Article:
The Stories Whiteness Tells Itself: Racial Myths and our American Narratives by David Mura should be required reading in all high school and college classrooms – and for all Americans. Mura presents a cohesive, comprehensive, and uncompromising look into how white stories about race erase our true historical narrative and foster racism in the present.
BROTHERLESS NIGHTS is an engrossing and heartrending read, and Sashi is a heroine for the ages. Ganeshananthan writes brilliantly about a complex subject, casting a spotlight on the forgotten heroes and victims of war.
At the dawn of summer 2020, with the world spinning from the Covid 19 pandemic, Minneapolis went into a nose dive after the murder of George Floyd by Minneapolis police officers. In the weeks and months that followed, Minneapolis became the epicenter of worldwide demands for justice. In a compelling new collection, WE ARE MEANT …
Chakrabarti has a keen sense of timing – oscillating the storyline backward and forward to reveal Jaryk’s motivation, his heart-wrenching past, and his fear of moving into a future as a sole survivor of the orphanage where his story began.
THERE’S A REVOLUTION OUTSIDE, MY LOVE should be essential reading for all Americans. Edited by Tracy Smith and John Freeman, the anthology gives us a glimpse into the beating heart of some of our most esteemed writers during a time of great unrest. Tracy Smith likens the Summer of 2020 to the Freedom Summer of …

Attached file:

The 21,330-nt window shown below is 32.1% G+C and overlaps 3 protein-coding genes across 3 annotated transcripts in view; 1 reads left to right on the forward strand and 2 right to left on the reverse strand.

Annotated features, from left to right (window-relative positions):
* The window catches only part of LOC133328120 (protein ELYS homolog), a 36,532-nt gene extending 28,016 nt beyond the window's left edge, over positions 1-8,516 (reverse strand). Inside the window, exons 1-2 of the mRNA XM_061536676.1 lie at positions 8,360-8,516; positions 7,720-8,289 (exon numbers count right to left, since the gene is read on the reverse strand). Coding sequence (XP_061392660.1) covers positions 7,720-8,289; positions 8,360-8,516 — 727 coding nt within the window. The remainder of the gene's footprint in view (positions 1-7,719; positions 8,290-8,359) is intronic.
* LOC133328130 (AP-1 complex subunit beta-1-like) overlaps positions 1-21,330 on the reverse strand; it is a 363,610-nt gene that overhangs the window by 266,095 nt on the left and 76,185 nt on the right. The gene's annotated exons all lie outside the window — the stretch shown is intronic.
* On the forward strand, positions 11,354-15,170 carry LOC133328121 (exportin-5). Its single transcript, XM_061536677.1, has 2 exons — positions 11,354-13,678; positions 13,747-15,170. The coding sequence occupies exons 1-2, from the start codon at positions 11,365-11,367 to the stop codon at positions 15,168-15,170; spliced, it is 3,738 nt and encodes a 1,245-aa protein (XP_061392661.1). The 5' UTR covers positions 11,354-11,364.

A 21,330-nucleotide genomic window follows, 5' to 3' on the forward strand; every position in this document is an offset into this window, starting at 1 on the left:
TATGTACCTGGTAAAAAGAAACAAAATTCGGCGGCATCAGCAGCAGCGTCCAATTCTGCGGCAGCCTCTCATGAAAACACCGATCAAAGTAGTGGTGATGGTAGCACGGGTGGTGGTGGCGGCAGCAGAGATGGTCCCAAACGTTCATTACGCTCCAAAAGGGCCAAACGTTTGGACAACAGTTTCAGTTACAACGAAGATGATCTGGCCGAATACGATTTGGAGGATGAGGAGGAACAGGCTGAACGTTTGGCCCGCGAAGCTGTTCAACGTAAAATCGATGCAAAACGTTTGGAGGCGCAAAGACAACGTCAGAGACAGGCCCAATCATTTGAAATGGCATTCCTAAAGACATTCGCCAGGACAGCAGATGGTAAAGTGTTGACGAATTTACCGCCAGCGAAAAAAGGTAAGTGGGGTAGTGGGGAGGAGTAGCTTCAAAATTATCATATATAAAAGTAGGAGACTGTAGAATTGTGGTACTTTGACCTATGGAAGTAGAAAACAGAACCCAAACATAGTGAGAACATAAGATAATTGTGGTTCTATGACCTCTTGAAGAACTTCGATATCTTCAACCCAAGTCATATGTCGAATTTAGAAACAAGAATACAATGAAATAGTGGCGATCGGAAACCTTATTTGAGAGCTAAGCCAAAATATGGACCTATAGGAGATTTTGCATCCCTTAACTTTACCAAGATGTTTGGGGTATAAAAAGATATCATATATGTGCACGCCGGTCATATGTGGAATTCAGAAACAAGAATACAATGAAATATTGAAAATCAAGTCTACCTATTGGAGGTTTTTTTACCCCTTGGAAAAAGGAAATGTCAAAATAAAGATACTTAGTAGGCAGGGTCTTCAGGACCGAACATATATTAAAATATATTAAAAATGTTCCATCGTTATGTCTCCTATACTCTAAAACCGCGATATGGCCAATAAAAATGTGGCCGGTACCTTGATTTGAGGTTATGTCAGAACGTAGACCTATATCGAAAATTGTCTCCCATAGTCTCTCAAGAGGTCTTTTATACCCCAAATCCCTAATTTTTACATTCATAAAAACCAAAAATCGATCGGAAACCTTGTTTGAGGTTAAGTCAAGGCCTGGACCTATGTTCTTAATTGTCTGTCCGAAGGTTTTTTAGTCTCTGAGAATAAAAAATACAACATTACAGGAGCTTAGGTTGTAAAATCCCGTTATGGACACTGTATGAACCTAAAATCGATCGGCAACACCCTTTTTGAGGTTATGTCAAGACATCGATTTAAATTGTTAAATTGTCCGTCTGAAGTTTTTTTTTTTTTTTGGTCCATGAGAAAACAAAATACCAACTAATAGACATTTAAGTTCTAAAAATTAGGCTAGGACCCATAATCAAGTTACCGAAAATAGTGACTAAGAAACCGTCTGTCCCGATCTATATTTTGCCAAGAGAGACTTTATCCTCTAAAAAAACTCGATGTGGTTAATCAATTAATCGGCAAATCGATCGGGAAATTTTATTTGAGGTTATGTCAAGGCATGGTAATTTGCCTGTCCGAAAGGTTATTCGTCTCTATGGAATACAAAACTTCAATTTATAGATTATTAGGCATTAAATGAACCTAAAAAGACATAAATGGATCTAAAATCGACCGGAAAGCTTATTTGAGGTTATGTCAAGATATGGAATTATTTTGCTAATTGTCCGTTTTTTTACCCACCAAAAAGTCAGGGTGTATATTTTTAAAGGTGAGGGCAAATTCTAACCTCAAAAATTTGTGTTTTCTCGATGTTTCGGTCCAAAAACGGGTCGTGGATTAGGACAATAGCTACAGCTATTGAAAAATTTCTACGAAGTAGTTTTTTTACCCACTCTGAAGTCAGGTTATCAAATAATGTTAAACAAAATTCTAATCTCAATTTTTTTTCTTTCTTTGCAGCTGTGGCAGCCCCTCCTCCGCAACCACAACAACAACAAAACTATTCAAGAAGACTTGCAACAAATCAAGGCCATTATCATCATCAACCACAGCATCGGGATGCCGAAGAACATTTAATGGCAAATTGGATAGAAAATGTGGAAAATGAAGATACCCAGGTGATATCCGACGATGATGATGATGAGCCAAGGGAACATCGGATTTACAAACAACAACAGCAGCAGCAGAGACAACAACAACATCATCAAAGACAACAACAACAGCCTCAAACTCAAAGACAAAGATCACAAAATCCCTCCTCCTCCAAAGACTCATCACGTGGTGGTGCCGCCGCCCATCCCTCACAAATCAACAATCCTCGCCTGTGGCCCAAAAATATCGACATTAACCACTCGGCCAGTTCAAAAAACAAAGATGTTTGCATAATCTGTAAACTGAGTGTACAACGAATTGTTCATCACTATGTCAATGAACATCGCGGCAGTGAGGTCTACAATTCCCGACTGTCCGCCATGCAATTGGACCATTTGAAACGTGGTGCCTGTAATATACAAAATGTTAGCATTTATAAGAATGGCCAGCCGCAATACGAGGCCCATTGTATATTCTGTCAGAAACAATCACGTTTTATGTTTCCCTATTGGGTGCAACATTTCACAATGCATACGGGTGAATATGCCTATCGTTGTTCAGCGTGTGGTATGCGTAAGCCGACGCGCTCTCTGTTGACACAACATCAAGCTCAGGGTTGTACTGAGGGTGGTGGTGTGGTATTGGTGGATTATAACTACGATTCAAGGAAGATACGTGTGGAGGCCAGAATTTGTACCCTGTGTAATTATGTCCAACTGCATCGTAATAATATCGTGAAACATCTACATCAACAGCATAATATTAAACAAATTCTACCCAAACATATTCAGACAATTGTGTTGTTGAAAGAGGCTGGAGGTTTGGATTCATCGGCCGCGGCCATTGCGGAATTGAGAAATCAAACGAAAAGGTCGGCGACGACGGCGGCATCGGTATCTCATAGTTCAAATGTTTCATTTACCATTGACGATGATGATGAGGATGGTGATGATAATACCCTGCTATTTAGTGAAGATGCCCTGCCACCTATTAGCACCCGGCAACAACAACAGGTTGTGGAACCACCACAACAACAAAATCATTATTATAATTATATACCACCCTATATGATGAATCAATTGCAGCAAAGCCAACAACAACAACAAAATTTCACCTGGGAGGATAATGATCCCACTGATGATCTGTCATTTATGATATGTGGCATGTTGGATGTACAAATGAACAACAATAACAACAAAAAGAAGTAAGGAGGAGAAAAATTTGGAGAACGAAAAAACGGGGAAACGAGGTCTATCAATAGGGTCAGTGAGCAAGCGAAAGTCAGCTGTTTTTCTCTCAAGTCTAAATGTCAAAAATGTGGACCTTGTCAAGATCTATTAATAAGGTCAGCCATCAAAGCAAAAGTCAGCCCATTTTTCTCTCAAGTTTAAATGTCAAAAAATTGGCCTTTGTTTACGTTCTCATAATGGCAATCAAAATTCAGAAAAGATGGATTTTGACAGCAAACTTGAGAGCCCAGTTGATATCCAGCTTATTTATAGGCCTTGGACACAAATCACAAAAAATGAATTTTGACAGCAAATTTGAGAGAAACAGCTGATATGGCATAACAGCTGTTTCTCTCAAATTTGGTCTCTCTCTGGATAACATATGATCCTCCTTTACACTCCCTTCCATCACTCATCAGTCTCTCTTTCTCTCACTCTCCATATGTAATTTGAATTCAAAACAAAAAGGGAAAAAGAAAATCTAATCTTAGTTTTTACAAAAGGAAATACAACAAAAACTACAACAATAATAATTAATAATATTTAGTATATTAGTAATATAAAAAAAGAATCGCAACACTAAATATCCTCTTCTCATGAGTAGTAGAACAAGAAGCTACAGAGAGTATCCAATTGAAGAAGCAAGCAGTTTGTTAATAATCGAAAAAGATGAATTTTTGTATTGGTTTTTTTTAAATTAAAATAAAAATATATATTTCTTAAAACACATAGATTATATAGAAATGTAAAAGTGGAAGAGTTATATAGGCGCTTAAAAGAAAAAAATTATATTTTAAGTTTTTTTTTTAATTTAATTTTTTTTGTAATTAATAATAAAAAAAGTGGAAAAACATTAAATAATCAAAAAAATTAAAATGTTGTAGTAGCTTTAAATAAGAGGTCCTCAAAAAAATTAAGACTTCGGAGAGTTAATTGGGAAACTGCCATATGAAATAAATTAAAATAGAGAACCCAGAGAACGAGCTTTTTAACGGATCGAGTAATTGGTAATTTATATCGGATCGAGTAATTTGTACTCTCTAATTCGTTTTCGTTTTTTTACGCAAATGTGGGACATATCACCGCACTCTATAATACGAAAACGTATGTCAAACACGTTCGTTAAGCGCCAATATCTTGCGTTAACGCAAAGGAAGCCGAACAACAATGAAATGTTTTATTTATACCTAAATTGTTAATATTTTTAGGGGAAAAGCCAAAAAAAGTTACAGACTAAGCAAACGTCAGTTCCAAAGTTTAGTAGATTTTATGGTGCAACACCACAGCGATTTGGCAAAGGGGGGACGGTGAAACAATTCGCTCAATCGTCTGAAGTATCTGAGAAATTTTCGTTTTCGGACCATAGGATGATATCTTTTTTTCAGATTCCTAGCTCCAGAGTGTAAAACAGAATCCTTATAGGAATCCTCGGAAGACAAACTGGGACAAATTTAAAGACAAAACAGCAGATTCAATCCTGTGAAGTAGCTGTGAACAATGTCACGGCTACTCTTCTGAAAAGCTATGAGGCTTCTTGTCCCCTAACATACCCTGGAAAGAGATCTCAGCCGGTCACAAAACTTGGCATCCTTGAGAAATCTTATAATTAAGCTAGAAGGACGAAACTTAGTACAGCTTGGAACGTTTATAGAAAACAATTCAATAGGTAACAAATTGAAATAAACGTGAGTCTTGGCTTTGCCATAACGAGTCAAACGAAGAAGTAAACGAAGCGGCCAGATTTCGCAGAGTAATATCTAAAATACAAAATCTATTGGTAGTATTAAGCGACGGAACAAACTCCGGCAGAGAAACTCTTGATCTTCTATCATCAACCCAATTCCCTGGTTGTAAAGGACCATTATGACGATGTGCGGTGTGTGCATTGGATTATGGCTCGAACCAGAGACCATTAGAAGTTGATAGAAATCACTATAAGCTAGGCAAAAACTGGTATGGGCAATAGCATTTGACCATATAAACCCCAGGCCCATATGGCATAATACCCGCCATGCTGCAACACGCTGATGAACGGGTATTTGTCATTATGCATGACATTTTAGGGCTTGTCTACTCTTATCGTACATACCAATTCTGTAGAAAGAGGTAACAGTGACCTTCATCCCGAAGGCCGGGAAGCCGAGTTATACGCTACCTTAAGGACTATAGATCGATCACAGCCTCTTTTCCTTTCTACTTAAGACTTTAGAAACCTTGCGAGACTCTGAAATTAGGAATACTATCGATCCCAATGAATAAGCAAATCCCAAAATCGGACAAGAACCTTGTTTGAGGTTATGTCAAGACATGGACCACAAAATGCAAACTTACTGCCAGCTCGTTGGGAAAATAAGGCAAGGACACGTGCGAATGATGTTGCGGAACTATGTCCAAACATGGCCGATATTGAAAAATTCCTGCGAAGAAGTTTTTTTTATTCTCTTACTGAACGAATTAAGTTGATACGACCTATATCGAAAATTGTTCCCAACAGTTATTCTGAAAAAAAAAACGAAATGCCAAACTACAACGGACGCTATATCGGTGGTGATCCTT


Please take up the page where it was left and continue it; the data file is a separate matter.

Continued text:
Carl Hiaasen has a long career as a journalist and his fiction has often reflected his concern about climate change and invasive species in Florida, but he coats his commentary with a huge dusting of comedy. Hiaasen’s books seem to pick the easy targets – cultural and social commentary on the outrageous extravagances of the twenty first century – whether that be reality television, politics, or overdevelopment and its impact on our environment – it is a truth to be acknowledged that you can’t make this stuff up. But yet, Hiaasen does. Mocking cultural icons and putting an air hose to the absurd— the President has a tanning bed tester instead of a taste tester, for example – Hiaasen knows how to make us laugh, so that we won’t cry.
“Life will teach you the strength of the human heart, not of its weakness or fragility,” Kao Kalia Yang’s father tells her. It is a lesson that Yang passes on to her children and one that she hopes will fortify the hearts of children everywhere, passed on through the stories in Somewhere in the Unknown World. The book is dedicated to “Refugees from everywhere – men, women, and children whose fates have been held by the interests of nations, whose rights have been contested and denied, whose thirst and hunger go unheeded and unseen.” Through this important work, we see them, Kalia, we see them.